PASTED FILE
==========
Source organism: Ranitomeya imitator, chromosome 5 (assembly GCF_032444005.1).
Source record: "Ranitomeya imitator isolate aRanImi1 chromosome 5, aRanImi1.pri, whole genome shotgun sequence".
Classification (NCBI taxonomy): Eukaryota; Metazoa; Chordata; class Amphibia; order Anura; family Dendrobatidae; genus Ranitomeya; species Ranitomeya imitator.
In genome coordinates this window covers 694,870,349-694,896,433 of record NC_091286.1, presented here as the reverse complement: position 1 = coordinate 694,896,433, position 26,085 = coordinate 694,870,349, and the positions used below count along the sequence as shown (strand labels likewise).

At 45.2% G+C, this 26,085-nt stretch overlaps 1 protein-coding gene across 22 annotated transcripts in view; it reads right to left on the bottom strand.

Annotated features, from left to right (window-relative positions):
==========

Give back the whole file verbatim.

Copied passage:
Source organism: Ranitomeya imitator, chromosome 5 (assembly GCF_032444005.1).
Source record: "Ranitomeya imitator isolate aRanImi1 chromosome 5, aRanImi1.pri, whole genome shotgun sequence".
Classification (NCBI taxonomy): Eukaryota; Metazoa; Chordata; class Amphibia; order Anura; family Dendrobatidae; genus Ranitomeya; species Ranitomeya imitator.
In genome coordinates this window covers 694,870,349-694,896,433 of record NC_091286.1, presented here as the reverse complement: position 1 = coordinate 694,896,433, position 26,085 = coordinate 694,870,349, and the positions used below count along the sequence as shown (strand labels likewise).

At 45.2% G+C, this 26,085-nt stretch overlaps 1 protein-coding gene across 22 annotated transcripts in view; it reads right to left on the bottom strand.

Annotated features, from left to right (window-relative positions):